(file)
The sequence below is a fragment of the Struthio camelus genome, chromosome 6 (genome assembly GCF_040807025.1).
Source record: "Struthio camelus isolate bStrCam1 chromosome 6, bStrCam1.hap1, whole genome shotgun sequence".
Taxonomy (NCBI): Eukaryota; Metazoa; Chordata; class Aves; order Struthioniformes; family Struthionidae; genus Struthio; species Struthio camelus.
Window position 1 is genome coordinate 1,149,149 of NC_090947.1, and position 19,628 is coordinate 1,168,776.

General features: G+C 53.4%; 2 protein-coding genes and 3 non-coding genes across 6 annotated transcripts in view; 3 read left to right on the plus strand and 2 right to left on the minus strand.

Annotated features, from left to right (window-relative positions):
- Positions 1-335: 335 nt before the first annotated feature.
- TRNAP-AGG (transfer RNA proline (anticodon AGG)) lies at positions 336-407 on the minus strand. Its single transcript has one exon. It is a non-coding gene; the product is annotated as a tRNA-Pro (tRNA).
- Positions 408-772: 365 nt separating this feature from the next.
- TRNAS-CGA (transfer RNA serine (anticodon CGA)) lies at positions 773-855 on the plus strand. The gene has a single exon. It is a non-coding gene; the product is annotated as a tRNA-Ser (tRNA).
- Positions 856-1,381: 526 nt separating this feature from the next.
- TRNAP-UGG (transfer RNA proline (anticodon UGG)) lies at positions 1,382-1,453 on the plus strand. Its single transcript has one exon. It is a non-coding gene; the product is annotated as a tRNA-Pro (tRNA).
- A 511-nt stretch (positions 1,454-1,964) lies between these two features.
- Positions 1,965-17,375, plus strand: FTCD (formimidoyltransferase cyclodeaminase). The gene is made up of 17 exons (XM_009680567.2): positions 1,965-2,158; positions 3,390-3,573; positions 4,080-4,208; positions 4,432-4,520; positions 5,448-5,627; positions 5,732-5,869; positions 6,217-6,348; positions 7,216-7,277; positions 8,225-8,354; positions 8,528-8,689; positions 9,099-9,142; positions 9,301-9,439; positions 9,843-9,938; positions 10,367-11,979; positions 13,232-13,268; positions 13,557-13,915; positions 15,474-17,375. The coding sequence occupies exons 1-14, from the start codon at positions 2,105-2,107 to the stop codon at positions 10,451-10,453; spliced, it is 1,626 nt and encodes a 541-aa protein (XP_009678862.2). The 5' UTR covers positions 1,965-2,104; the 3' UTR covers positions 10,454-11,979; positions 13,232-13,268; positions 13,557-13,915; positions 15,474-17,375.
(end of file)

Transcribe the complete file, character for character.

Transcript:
The sequence below is a fragment of the Struthio camelus genome, chromosome 6 (genome assembly GCF_040807025.1).
Source record: "Struthio camelus isolate bStrCam1 chromosome 6, bStrCam1.hap1, whole genome shotgun sequence".
Taxonomy (NCBI): Eukaryota; Metazoa; Chordata; class Aves; order Struthioniformes; family Struthionidae; genus Struthio; species Struthio camelus.
Window position 1 is genome coordinate 1,149,149 of NC_090947.1, and position 19,628 is coordinate 1,168,776.

General features: G+C 53.4%; 2 protein-coding genes and 3 non-coding genes across 6 annotated transcripts in view; 3 read left to right on the plus strand and 2 right to left on the minus strand.

Annotated features, from left to right (window-relative positions):
- Positions 1-335: 335 nt before the first annotated feature.
- TRNAP-AGG (transfer RNA proline (anticodon AGG)) lies at positions 336-407 on the minus strand. Its single transcript has one exon. It is a non-coding gene; the product is annotated as a tRNA-Pro (tRNA).
- Positions 408-772: 365 nt separating this feature from the next.
- TRNAS-CGA (transfer RNA serine (anticodon CGA)) lies at positions 773-855 on the plus strand. The gene has a single exon. It is a non-coding gene; the product is annotated as a tRNA-Ser (tRNA).
- Positions 856-1,381: 526 nt separating this feature from the next.
- TRNAP-UGG (transfer RNA proline (anticodon UGG)) lies at positions 1,382-1,453 on the plus strand. Its single transcript has one exon. It is a non-coding gene; the product is annotated as a tRNA-Pro (tRNA).
- A 511-nt stretch (positions 1,454-1,964) lies between these two features.
- Positions 1,965-17,375, plus strand: FTCD (formimidoyltransferase cyclodeaminase). The gene is made up of 17 exons (XM_009680567.2): positions 1,965-2,158; positions 3,390-3,573; positions 4,080-4,208; positions 4,432-4,520; positions 5,448-5,627; positions 5,732-5,869; positions 6,217-6,348; positions 7,216-7,277; positions 8,225-8,354; positions 8,528-8,689; positions 9,099-9,142; positions 9,301-9,439; positions 9,843-9,938; positions 10,367-11,979; positions 13,232-13,268; positions 13,557-13,915; positions 15,474-17,375. The coding sequence occupies exons 1-14, from the start codon at positions 2,105-2,107 to the stop codon at positions 10,451-10,453; spliced, it is 1,626 nt and encodes a 541-aa protein (XP_009678862.2). The 5' UTR covers positions 1,965-2,104; the 3' UTR covers positions 10,454-11,979; positions 13,232-13,268; positions 13,557-13,915; positions 15,474-17,375.